Beginning a freelance career can unleash a wide variety of emotions, from the absolutely terrifying to the empowering. While it may not be the simplest of professional paths, running your own graphic design business does ensure a sense of satisfaction and accomplishment, knowing your that every cent was earned via your own hard work and skills. In order to help you on your journey to self-employment, we’ve put together a list of the most crucial things to remember when becoming your own boss.
Find Your First Clients
If you would like to learn how to become a freelance graphic designer who actually does stay in business — rather than going back to your day job — then the most important task at hand is bagging your first clients. Because If you don’t have clients you will not have a business and if you don’t have a business, you haven’t really become a freelance graphic designer. You’re merely a hobbyist.
Far too many freelance graphic designers waste a lot of time building a portfolio, developing a business name, putting together their invoices, and doing other tasks that won’t – at the end of the day – assist you with becoming a freelance graphic designer. Netting your first freelance graphic design clients will give you confidence, momentum as well as traction from which you will be able to become a freelance designer far more quickly.
Work On Your Company’s Branding
Once you’ve assembled clients, it’s high time to consider your company. Think about an attractive and unique name for your company. You have to be creative with your company’s logo, branding, and name as a designer. This will assist you in the future. Keep in mind that this company name will remain with you forever so make sure that you invest time working on your own company.
Many individuals use their personal names. This is not really a bad idea if you have made the decision to keep your business to yourself and not have a partner in it. If you decide to add someone else in the future, think about a different and unique name.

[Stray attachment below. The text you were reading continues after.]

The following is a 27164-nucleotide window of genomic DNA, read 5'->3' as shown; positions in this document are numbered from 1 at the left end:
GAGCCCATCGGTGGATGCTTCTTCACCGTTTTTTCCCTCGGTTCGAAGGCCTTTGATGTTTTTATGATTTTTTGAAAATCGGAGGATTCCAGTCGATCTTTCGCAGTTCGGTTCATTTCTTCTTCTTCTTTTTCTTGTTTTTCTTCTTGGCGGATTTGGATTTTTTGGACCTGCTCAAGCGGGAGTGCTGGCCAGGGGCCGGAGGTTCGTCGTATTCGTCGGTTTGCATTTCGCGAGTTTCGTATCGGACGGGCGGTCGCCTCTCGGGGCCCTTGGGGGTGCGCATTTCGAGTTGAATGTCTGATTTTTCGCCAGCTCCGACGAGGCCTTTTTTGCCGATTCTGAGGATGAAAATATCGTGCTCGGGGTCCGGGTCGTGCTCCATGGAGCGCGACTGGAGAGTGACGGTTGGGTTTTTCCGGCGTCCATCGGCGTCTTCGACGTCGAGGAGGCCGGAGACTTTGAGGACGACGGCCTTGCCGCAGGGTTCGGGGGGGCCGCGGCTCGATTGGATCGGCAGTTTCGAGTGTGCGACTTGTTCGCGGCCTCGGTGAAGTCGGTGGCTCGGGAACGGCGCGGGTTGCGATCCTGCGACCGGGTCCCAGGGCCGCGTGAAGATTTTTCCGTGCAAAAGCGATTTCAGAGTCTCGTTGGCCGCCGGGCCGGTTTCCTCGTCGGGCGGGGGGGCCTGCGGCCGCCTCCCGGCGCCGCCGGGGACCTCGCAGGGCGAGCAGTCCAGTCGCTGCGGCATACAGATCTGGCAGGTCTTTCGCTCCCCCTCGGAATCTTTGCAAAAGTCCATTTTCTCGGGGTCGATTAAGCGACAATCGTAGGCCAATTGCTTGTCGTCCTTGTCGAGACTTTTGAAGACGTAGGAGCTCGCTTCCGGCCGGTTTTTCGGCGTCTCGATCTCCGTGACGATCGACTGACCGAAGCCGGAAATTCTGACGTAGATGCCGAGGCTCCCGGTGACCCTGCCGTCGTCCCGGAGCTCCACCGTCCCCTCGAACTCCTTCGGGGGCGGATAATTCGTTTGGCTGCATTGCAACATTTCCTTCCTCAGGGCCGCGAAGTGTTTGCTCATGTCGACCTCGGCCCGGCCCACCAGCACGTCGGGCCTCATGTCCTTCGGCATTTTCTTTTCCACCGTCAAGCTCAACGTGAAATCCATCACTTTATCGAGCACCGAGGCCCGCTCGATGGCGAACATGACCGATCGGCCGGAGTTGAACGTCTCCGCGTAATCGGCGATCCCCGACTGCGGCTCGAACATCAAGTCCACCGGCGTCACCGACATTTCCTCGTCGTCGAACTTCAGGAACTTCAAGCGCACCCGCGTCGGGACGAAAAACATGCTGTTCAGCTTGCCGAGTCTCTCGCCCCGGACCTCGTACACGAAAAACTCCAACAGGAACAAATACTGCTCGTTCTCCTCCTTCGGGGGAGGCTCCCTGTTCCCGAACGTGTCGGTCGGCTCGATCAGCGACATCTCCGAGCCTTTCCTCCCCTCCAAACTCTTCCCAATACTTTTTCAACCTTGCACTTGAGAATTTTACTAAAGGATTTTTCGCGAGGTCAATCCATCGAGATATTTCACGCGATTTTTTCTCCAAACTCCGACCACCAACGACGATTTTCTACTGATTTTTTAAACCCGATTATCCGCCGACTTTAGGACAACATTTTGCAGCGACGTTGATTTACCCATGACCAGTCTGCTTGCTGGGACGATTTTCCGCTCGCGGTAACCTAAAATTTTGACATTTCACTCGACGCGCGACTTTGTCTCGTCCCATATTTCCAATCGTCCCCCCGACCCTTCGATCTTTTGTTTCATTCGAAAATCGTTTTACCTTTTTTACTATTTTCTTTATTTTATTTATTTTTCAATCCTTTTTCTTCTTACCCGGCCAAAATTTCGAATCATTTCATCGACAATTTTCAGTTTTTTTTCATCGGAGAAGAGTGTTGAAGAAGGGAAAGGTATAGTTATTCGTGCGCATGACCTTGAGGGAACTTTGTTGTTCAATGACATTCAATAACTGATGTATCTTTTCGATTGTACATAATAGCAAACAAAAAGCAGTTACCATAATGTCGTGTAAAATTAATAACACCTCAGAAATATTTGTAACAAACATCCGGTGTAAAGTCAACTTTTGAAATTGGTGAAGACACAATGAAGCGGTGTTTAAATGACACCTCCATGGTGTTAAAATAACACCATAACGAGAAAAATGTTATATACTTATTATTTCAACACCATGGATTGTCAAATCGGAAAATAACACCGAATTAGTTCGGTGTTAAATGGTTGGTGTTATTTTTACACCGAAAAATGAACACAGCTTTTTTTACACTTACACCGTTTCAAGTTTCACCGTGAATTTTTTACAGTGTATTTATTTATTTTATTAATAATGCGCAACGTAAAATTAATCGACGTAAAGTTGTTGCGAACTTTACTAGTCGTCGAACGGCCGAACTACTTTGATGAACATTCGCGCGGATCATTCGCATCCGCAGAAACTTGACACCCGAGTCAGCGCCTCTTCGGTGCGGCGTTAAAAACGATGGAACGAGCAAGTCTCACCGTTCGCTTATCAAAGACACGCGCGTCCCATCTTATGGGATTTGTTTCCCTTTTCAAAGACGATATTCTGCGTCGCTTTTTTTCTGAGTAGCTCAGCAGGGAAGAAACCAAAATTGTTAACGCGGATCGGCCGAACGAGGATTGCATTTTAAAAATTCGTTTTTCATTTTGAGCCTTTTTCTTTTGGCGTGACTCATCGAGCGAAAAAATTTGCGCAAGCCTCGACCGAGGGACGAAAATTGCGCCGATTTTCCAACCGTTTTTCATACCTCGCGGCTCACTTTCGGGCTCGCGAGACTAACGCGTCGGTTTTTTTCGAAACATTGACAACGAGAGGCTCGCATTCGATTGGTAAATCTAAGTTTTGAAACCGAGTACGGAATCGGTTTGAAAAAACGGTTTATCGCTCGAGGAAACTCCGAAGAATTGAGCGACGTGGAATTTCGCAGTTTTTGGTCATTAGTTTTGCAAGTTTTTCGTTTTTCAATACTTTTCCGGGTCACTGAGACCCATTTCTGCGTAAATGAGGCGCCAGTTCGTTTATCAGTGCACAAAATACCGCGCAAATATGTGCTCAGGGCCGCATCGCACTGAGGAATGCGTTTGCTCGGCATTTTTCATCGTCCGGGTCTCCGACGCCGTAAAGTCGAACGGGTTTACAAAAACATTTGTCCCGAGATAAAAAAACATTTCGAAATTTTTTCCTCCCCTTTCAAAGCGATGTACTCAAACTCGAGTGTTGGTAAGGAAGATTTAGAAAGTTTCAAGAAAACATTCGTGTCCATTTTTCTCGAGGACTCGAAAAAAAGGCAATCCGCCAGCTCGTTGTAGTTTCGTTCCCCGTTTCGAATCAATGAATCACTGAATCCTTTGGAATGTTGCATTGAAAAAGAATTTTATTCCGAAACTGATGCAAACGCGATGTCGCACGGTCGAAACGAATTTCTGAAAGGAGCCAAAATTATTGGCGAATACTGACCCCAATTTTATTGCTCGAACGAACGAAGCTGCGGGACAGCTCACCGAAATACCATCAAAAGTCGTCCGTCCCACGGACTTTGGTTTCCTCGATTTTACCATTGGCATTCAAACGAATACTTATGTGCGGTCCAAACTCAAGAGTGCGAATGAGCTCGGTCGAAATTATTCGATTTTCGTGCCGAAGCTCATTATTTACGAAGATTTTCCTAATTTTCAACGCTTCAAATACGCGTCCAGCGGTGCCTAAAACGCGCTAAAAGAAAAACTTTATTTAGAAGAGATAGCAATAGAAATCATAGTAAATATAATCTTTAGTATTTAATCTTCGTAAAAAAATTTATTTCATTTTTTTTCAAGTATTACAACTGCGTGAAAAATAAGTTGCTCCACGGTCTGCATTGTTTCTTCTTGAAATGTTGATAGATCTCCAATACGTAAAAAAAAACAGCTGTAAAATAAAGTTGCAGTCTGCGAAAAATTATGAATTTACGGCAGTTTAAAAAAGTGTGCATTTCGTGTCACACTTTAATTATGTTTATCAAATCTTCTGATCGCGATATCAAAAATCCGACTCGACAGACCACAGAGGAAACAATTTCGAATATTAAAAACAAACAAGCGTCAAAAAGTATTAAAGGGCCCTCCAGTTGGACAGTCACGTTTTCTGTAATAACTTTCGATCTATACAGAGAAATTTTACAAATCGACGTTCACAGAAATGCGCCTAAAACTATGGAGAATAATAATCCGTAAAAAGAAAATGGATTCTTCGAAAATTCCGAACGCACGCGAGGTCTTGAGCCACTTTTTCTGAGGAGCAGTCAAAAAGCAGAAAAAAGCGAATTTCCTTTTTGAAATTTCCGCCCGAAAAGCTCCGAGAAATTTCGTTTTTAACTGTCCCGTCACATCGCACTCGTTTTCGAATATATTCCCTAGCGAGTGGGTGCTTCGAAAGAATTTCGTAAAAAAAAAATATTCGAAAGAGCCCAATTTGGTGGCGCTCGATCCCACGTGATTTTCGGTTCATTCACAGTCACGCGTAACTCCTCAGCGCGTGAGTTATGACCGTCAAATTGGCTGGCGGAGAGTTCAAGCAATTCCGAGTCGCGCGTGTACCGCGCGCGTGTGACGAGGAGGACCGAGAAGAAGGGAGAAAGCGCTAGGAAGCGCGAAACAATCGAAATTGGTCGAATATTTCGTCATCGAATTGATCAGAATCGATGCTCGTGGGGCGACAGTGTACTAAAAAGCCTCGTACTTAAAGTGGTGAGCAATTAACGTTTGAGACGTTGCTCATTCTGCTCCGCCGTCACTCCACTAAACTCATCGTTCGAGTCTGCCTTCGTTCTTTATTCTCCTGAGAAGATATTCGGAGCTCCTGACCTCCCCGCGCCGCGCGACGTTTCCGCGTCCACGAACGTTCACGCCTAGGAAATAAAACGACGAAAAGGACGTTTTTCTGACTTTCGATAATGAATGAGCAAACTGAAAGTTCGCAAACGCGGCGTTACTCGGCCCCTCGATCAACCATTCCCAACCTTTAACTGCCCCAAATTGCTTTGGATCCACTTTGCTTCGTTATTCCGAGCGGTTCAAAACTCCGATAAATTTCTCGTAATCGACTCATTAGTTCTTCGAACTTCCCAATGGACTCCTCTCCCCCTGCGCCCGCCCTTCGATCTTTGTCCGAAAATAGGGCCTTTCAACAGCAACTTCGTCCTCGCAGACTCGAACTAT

Branding is a very essential part of your business. It will represent your work, style, and attitude towards clients and be like your identity. The more attractive and sleek the name is, the more people will be attracted to it.
Consult With Experts
You’re an expert designer. However it’s not likely that you’re also a business, legal, or accounting specialist. Many provinces have free or low-cost business development centres which can connect you with expert advice for things such as how to establish your business structure or legal considerations.
You’ll want to ensure that the way you’re doing business is legal, that your bookkeeping is set up correctly, and that you have any required permits, licences, and insurance. As these things all vary by location, you’ll want to speak with local experts who know the requirements for your area.
Irrespective of where you’re doing business, there are two big considerations that you’ll want to consult with experts on:
- The first is ensuring you have a graphic design contract. While there are boilerplate contracts which are available for free, you’ll want to consult with a lawyer in order to make sure it suits your needs.
- The other thing which you’ll want to make sure you’re familiar with is how taxes work in your location: how much will you have to pay as well as when do you need to make those payments. An accountant can assist you with figuring that out.
Juggling The Perfect Work-Life Balance
Separating work from personal life is far easier when you leave the office at the end of a work day. However when home is also your office, and the success of your new business lies only in your hands, it’s more difficult to tell the two apart.
Define your limits early on so that you know when it’s perfectly fine for you to indulge in an extended late brunch as opposed to the instances in which work may overflow into the weekend.
When a client hires your services, it’s very easy to feel like you owe them the world. However luckily, you don’t. Leave room for your personal life through setting day-to-day work shifts and not extending overtime.
Work for a maximum of eight to nine hours per day however no more. Establish a routine by sticking to consistent start and end times for your day, with regular breaks (a couple of quick five to ten minute breaks and one which is significantly longer).